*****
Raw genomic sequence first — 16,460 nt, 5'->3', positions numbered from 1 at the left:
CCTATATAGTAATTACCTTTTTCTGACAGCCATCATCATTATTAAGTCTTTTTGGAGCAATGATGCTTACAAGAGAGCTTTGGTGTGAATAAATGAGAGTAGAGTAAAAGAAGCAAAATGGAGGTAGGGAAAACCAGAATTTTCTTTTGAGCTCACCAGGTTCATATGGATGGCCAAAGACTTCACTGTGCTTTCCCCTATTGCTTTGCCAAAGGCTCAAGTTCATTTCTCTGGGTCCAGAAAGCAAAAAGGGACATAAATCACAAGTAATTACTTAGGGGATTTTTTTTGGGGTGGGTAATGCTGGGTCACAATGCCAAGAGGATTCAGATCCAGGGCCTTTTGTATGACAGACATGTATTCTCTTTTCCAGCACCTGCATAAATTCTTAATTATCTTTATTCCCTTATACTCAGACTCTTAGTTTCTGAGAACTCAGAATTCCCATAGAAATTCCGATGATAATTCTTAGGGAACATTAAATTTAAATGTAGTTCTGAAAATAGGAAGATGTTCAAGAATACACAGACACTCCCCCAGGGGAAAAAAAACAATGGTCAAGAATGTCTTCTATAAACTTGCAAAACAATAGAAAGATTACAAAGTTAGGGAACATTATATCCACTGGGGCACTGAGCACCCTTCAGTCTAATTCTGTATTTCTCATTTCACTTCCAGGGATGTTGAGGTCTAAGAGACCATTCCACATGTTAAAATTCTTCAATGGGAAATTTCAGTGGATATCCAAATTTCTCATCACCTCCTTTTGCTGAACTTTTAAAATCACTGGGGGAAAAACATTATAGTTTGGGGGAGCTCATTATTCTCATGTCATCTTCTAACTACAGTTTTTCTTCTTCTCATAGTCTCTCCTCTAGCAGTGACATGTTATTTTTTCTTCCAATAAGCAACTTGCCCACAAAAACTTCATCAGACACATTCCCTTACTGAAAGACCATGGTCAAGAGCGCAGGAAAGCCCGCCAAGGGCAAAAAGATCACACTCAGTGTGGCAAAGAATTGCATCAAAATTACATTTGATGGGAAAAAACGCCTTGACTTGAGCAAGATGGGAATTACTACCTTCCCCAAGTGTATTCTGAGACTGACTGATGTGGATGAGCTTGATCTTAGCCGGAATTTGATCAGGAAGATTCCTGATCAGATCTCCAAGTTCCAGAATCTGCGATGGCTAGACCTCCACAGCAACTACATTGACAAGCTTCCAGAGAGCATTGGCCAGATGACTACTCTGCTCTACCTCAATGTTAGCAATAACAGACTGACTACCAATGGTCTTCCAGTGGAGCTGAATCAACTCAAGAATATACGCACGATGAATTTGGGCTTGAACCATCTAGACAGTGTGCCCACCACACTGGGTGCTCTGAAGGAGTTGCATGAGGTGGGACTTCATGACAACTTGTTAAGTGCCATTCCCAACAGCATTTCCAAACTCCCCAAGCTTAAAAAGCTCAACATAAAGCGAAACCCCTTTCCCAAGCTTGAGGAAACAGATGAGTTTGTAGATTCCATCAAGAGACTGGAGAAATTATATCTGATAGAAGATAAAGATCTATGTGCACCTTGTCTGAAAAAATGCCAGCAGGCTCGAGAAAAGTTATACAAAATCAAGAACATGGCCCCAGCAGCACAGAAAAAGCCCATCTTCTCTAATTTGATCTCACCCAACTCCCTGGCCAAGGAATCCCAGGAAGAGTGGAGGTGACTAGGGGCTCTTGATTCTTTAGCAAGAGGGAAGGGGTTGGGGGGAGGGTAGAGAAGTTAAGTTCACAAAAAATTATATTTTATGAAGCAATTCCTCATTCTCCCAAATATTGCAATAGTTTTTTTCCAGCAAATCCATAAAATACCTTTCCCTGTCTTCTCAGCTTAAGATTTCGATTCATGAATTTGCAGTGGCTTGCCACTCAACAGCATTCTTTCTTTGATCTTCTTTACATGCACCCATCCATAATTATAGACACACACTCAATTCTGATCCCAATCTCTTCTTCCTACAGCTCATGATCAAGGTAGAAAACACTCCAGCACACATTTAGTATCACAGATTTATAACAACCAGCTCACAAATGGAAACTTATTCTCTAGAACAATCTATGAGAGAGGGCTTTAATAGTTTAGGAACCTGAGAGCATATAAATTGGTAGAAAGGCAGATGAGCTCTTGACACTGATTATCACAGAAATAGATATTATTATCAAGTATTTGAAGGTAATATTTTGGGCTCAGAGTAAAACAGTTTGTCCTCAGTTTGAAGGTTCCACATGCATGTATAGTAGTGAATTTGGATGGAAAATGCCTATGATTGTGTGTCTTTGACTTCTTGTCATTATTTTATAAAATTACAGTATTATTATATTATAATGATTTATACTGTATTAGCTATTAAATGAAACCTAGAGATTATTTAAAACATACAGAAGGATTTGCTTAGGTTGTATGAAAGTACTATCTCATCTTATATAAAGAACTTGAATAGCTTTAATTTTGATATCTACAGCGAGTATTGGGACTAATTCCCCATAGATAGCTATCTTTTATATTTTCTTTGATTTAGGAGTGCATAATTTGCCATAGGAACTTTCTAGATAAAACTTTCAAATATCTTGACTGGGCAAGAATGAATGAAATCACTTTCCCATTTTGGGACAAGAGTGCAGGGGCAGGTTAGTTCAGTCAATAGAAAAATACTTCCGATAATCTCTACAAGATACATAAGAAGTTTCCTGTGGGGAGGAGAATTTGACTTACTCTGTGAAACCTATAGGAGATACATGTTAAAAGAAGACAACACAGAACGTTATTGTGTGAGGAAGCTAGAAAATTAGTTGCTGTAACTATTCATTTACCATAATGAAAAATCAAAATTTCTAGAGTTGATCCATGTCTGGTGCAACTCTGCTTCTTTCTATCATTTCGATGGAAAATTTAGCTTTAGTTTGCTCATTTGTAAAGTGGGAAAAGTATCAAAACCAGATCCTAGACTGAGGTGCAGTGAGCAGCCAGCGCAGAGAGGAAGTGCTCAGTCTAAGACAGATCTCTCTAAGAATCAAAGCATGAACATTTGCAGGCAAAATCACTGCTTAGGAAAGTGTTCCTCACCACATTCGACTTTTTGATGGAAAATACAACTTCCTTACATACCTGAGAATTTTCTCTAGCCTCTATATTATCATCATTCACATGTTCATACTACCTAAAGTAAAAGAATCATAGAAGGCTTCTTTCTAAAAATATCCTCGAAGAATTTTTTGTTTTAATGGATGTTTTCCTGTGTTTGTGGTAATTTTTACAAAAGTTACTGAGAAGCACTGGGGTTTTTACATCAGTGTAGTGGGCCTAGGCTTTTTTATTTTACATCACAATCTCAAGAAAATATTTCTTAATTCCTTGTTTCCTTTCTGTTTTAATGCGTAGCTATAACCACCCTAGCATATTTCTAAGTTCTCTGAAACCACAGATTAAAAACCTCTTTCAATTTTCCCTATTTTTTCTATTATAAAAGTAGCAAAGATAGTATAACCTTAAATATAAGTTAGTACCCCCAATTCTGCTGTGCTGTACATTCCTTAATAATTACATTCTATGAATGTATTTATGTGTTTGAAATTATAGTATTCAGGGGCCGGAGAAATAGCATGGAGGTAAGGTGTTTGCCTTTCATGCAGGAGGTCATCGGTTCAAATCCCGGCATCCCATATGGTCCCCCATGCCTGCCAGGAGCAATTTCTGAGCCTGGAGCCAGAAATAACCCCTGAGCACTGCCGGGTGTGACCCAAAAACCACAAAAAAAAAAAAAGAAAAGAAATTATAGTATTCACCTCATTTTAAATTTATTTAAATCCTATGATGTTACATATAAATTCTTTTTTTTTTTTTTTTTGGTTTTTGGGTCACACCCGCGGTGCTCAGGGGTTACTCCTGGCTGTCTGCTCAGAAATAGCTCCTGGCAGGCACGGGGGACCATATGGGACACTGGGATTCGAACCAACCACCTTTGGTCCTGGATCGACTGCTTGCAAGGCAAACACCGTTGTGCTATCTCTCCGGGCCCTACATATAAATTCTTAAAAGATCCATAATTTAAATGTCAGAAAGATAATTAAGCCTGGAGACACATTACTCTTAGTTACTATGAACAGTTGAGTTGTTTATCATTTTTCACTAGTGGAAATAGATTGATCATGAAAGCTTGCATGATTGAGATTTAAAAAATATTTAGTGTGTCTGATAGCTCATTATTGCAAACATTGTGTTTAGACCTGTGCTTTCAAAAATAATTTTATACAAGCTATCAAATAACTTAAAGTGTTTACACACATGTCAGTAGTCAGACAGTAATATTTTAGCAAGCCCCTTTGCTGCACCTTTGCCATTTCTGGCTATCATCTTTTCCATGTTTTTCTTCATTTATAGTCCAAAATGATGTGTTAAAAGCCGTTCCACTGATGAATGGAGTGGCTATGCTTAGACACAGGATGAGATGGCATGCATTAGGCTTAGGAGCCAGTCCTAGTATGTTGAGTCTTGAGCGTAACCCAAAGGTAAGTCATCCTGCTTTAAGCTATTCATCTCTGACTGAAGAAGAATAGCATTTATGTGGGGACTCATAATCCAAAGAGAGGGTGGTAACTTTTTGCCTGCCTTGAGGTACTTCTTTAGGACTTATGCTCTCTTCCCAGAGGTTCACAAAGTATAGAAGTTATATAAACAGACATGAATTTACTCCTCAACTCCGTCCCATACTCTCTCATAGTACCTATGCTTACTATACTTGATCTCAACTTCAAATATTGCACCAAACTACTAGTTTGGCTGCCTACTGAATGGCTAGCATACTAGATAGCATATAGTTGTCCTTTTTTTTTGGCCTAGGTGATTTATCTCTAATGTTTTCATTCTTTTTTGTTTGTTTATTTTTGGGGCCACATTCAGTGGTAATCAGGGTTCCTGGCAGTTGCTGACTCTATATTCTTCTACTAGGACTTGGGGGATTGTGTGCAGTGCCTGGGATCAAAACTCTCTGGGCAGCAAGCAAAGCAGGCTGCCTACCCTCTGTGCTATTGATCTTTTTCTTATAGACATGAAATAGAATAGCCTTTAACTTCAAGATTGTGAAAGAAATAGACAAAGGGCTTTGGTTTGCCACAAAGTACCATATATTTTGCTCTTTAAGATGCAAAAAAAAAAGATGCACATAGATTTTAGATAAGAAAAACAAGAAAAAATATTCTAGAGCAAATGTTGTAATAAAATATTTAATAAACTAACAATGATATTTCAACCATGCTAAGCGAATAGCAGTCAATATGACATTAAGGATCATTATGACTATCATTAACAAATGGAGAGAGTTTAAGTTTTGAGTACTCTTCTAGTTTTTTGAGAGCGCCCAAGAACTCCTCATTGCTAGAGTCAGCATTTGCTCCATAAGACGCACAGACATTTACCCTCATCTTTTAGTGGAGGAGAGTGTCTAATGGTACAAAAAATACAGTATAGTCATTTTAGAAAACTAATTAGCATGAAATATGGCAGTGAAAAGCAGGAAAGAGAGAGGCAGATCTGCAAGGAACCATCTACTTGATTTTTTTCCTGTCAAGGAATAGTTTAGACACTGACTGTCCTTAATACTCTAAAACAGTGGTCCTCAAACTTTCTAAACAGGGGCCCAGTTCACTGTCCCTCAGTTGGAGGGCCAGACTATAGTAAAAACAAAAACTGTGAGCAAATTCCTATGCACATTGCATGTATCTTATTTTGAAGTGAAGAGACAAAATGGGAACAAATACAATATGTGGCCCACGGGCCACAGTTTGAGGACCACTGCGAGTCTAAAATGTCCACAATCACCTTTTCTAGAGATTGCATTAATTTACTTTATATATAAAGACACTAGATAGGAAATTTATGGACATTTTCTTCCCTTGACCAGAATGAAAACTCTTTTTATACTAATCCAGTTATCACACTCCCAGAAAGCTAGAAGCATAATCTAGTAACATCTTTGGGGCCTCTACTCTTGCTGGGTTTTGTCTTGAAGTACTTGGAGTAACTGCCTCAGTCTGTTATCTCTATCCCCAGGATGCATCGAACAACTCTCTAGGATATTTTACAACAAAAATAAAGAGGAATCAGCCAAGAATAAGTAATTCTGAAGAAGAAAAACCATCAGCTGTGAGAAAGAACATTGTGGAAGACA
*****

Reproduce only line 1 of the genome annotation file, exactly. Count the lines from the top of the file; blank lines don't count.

Raw genomic sequence first — 16,460 nt, 5'->3', positions numbered from 1 at the left: